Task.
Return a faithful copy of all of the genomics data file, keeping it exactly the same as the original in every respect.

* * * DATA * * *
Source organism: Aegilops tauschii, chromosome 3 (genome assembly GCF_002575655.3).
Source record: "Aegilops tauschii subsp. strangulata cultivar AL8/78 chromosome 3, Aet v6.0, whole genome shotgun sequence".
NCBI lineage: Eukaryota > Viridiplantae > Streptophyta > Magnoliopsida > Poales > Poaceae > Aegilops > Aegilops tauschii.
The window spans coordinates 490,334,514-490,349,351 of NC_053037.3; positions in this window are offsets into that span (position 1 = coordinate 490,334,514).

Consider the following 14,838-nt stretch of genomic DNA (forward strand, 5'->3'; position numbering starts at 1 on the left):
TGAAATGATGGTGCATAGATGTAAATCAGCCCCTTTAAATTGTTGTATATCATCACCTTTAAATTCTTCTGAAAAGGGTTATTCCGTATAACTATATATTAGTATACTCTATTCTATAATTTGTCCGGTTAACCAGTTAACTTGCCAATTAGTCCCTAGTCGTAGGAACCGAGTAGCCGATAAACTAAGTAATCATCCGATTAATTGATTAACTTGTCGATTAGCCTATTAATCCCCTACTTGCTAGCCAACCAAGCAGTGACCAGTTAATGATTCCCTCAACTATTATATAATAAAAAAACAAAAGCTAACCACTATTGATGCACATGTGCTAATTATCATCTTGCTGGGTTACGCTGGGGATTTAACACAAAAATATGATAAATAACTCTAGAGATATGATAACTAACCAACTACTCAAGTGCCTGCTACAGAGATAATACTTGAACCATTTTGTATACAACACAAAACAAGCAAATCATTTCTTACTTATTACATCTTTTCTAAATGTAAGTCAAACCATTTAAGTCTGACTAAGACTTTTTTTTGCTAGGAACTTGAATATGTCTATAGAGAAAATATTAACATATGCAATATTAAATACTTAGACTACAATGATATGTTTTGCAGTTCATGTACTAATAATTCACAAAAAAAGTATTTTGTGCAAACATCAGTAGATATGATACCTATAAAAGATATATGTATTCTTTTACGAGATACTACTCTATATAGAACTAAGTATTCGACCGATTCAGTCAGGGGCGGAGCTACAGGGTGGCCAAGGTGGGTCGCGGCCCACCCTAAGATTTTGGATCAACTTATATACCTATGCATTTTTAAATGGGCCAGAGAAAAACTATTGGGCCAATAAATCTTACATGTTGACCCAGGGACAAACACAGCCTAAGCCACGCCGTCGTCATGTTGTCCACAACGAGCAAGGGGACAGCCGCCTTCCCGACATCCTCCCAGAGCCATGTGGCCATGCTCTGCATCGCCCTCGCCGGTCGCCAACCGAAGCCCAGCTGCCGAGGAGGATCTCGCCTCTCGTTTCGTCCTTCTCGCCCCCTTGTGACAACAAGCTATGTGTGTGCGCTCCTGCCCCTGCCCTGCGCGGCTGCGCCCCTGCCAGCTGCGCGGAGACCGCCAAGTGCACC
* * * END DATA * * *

Source organism: Aegilops tauschii, chromosome 3 (genome assembly GCF_002575655.3).
Source record: "Aegilops tauschii subsp. strangulata cultivar AL8/78 chromosome 3, Aet v6.0, whole genome shotgun sequence".
NCBI lineage: Eukaryota > Viridiplantae > Streptophyta > Magnoliopsida > Poales > Poaceae > Aegilops > Aegilops tauschii.
The window spans coordinates 490,334,514-490,349,351 of NC_053037.3; positions in this window are offsets into that span (position 1 = coordinate 490,334,514).

Consider the following 14,838-nt stretch of genomic DNA (forward strand, 5'->3'; position numbering starts at 1 on the left):
TGAAATGATGGTGCATAGATGTAAATCAGCCCCTTTAAATTGTTGTATATCATCACCTTTAAATTCTTCTGAAAAGGGTTATTCCGTATAACTATATATTAGTATACTCTATTCTATAATTTGTCCGGTTAACCAGTTAACTTGCCAATTAGTCCCTAGTCGTAGGAACCGAGTAGCCGATAAACTAAGTAATCATCCGATTAATTGATTAACTTGTCGATTAGCCTATTAATCCCCTACTTGCTAGCCAACCAAGCAGTGACCAGTTAATGATTCCCTCAACTATTATATAATAAAAAAACAAAAGCTAACCACTATTGATGCACATGTGCTAATTATCATCTTGCTGGGTTACGCTGGGGATTTAACACAAAAATATGATAAATAACTCTAGAGATATGATAACTAACCAACTACTCAAGTGCCTGCTACAGAGATAATACTTGAACCATTTTGTATACAACACAAAACAAGCAAATCATTTCTTACTTATTACATCTTTTCTAAATGTAAGTCAAACCATTTAAGTCTGACTAAGACTTTTTTTTGCTAGGAACTTGAATATGTCTATAGAGAAAATATTAACATATGCAATATTAAATACTTAGACTACAATGATATGTTTTGCAGTTCATGTACTAATAATTCACAAAAAAAGTATTTTGTGCAAACATCAGTAGATATGATACCTATAAAAGATATATGTATTCTTTTACGAGATACTACTCTATATAGAACTAAGTATTCGACCGATTCAGTCAGGGGCGGAGCTACAGGGTGGCCAAGGTGGGTCGCGGCCCACCCTAAGATTTTGGATCAACTTATATACCTATGCATTTTTAAATGGGCCAGAGAAAAACTATTGGGCCAATAAATCTTACATGTTGACCCAGGGACAAACACAGCCTAAGCCACGCCGTCGTCATGTTGTCCACAACGAGCAAGGGGACAGCCGCCTTCCCGACATCCTCCCAGAGCCATGTGGCCATGCTCTGCATCGCCCTCGCCGGTCGCCAACCGAAGCCCAGCTGCCGAGGAGGATCTCGCCTCTCGTTTCGTCCTTCTCGCCCCCTTGTGACAACAAGCTATGTGTGTGCGCTCCTGCCCCTGCCCTGCGCGGCTGCGCCCCTGCCAGCTGCGCGGAGACCGCCAAGTGCACC